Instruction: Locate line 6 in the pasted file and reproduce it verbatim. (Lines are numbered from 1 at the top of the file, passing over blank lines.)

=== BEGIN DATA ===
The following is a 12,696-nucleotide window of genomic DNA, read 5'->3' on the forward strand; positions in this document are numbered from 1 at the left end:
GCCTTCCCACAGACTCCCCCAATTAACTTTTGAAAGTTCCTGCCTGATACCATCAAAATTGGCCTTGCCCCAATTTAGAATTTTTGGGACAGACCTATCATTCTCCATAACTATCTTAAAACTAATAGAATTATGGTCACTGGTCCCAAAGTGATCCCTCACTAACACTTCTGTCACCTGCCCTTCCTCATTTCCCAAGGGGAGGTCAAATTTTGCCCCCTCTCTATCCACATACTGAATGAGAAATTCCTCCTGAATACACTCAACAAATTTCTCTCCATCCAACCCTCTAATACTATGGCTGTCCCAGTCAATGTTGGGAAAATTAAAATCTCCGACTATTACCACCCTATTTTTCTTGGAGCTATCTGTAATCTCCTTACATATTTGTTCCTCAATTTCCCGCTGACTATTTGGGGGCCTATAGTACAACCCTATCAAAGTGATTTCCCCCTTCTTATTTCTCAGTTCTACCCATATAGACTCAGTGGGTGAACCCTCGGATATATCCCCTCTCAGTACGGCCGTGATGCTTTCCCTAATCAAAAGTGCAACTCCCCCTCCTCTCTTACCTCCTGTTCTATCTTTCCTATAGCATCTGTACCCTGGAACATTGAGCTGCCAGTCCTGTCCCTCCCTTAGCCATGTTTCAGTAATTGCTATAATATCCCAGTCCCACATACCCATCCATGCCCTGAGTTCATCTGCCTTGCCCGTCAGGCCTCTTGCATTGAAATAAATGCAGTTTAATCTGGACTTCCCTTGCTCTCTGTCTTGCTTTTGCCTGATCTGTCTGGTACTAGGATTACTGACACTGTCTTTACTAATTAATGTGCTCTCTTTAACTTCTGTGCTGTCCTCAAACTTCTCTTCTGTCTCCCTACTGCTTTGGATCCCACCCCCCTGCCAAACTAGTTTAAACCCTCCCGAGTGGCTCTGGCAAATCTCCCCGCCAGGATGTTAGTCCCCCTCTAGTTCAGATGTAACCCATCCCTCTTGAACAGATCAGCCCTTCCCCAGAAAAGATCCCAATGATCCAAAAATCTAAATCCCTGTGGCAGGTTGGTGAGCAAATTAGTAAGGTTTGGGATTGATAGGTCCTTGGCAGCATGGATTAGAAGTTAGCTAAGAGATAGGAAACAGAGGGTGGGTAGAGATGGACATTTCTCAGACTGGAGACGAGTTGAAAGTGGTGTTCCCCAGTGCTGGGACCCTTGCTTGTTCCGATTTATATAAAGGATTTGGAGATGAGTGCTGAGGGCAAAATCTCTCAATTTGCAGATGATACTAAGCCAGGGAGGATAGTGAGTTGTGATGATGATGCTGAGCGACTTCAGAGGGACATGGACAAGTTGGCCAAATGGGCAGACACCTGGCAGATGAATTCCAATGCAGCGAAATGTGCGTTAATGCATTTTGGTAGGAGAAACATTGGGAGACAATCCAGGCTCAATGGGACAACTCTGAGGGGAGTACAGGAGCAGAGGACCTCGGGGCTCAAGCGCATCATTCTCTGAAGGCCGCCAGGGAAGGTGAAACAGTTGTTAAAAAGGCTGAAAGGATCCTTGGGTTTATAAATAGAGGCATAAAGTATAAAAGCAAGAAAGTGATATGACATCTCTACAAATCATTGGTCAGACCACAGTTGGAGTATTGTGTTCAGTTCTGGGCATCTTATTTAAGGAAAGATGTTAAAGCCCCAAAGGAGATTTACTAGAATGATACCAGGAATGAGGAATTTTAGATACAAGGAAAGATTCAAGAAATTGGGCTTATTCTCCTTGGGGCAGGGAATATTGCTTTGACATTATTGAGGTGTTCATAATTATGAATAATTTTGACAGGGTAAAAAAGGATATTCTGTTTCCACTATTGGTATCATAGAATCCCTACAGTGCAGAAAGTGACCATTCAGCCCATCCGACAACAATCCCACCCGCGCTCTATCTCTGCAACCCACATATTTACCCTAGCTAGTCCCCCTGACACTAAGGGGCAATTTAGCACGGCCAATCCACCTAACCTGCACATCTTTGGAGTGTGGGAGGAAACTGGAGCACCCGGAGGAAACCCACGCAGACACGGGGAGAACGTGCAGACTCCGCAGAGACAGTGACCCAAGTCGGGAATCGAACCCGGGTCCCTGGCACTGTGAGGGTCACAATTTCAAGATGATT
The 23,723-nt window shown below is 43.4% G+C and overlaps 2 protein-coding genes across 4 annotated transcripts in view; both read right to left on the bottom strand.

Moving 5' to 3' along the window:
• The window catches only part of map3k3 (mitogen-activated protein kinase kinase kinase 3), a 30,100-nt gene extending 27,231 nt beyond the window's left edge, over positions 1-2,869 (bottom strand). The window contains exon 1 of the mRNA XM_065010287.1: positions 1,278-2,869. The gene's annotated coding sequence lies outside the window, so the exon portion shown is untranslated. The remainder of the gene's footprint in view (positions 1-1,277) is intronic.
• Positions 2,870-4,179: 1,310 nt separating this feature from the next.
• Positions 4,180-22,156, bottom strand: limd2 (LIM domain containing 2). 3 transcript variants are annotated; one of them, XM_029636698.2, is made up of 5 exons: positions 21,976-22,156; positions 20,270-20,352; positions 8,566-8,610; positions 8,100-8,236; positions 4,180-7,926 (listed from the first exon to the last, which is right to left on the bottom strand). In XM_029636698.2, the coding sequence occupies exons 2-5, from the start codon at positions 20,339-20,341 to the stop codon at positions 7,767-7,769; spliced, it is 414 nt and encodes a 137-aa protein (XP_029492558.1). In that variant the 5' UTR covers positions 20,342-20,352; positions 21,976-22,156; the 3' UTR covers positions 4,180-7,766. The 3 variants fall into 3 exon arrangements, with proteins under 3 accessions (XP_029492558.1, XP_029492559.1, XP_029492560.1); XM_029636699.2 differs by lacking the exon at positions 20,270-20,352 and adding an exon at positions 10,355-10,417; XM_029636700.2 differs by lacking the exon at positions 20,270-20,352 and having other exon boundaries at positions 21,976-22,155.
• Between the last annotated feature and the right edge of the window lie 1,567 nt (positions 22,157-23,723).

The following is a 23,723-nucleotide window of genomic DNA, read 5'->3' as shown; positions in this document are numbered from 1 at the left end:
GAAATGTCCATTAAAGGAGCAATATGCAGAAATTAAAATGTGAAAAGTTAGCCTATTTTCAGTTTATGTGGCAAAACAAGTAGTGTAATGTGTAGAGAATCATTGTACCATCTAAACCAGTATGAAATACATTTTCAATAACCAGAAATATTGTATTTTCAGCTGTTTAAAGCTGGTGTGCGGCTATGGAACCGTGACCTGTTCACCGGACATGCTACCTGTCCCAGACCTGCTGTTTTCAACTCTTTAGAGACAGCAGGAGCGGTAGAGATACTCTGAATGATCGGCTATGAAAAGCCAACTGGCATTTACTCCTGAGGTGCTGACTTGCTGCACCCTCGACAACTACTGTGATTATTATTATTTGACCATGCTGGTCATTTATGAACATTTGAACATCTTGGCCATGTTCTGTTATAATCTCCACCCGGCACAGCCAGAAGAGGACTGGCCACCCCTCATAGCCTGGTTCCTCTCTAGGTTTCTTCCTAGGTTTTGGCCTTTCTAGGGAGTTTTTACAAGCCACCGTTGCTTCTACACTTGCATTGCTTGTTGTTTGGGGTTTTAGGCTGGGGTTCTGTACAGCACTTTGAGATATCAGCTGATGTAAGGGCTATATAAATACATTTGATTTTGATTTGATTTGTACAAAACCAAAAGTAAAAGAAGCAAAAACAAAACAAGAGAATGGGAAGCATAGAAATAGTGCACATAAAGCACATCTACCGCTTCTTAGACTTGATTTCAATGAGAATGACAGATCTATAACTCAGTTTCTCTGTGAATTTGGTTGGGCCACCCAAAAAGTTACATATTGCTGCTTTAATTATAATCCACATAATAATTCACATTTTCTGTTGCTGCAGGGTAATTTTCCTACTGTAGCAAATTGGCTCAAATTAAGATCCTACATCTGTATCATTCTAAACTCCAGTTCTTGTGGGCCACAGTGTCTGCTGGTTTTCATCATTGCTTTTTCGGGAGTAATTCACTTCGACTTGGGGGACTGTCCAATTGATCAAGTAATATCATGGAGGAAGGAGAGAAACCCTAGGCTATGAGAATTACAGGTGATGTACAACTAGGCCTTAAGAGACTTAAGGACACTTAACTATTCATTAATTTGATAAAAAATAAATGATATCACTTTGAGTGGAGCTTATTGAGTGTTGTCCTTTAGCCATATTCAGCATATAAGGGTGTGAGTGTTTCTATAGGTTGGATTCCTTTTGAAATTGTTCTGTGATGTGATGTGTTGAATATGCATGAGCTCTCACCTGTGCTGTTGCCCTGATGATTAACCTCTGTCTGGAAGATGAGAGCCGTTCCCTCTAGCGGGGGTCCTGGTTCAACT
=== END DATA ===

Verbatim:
• Positions 2,870-4,179: 1,310 nt separating this feature from the next.